Commercial courts clear 79 percent of backlog cases

The Rwanda Commercial Courts, which started operations in May last year, have cleared a total of 4,737 commercial disputes, leaving 1,254 backlog cases pending countrywide as of July this year, according to official statistics.

The Rwanda Commercial Courts, which started operations in May last year, have cleared a total of 4,737 commercial disputes, leaving 1,254 backlog cases pending countrywide as of July this year, according to official statistics.

The cleared cases represent 79 percent of the 5,991 recorded commercial disputes since the establishment of commercial courts. The 21 percent of pending cases has been attributed to the limited number of commercial judges in the country.

“We put much emphasis in clearing the backlog cases which were 3,333 in total,” said Benoît Gatete, the Vice President of Commercial High Court.

Official statistics also reveal that the High Commercial Court (HCC) has cleared 496 of 1,161 cases recorded. This means that the high court cleared on 43 percent with 57 percent of cases pending.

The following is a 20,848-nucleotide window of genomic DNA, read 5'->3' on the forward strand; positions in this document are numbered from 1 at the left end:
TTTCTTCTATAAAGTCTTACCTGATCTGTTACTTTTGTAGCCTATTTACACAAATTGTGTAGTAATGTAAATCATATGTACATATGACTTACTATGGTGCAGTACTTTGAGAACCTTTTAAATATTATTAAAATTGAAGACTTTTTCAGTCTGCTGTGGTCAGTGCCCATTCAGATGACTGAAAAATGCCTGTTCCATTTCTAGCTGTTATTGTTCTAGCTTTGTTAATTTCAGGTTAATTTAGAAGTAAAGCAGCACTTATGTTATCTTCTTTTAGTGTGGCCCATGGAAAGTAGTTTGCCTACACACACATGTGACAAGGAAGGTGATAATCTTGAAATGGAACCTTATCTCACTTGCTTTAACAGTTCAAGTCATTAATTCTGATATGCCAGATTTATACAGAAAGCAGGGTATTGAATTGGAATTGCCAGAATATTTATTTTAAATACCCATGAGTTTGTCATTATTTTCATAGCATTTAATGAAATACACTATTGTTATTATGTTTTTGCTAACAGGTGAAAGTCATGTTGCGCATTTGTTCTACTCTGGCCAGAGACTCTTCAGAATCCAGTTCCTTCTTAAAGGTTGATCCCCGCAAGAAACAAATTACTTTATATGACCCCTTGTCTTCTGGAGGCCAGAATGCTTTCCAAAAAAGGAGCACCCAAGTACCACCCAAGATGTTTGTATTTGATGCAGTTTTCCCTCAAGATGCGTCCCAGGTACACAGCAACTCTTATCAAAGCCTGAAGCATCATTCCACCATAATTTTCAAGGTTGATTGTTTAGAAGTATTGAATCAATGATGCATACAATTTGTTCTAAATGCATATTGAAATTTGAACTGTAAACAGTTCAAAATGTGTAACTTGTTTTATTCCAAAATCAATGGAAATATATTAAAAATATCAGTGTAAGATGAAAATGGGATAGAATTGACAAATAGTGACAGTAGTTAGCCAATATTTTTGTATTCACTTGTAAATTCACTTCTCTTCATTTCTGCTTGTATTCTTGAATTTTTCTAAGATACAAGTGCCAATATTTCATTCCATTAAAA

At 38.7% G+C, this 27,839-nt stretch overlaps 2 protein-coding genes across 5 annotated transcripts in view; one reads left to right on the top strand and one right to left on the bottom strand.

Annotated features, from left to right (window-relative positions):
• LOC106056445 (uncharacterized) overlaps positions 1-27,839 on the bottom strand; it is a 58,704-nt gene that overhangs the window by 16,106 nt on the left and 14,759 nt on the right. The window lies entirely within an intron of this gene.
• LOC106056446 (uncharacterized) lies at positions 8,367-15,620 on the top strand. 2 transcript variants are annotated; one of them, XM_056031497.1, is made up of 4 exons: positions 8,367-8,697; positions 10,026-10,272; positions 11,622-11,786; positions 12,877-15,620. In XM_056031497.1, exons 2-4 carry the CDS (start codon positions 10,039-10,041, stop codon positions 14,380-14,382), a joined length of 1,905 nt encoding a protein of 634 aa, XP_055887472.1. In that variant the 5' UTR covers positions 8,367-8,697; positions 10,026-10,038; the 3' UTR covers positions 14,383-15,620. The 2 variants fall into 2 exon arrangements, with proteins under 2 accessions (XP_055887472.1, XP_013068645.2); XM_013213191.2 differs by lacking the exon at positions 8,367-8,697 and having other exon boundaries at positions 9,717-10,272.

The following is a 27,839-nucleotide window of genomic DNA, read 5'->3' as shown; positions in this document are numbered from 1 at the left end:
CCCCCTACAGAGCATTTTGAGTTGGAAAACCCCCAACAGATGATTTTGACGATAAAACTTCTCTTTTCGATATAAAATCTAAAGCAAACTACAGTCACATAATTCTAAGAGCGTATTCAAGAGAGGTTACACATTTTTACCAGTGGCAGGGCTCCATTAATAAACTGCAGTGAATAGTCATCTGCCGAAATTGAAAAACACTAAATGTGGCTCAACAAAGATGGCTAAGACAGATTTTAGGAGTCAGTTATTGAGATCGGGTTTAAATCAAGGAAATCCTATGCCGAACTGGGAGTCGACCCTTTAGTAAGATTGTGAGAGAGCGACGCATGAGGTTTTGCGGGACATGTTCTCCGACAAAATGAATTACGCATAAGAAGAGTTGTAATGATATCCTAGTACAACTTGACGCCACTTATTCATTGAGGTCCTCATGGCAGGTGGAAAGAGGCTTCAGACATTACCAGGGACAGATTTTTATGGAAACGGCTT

“There are only three judges of the required eight,” Gatete said.Cases in the high court accumulate depending on appeals from the district courts and disputes involving amounts above Rwf20 million.

Just like the concentration of businesses in Rwanda, Nyarugenge Court received the highest number of commercial cases.

The Kigali City based court had 3,288 cases. However, 2778 cases have been cleared representing 84.5 percent clearance.

Huye district in Southern Province and Musanze district in the Northern Province have the least with 43 and 36 pending cases respectively.

Despite the better performance in a period of barely a year of existence, Gatete said that the duration of handling cases needs to reduce with time.

“At maximum, we target at least three months of case handling from the current four months,” he estimated.

The specialised commercial courts were set up as a doing business reform aimed at attracting more foreign investors. Before their establishment, trade related cases were heard by ordinary courts.

The courts were set up with over $2 million from the Investment Climate Facility for Africa (ICF), a private-public partnership focused on improving the continent’s investment climate by removing obstacles to domestic and foreign investment and promoting Africa as an attractive investment destination.

This was also boosted when government approved major laws including the law of contract, insolvency law and the company law.

Gatete said banking, taxation and insurance have the highest number of case in record.

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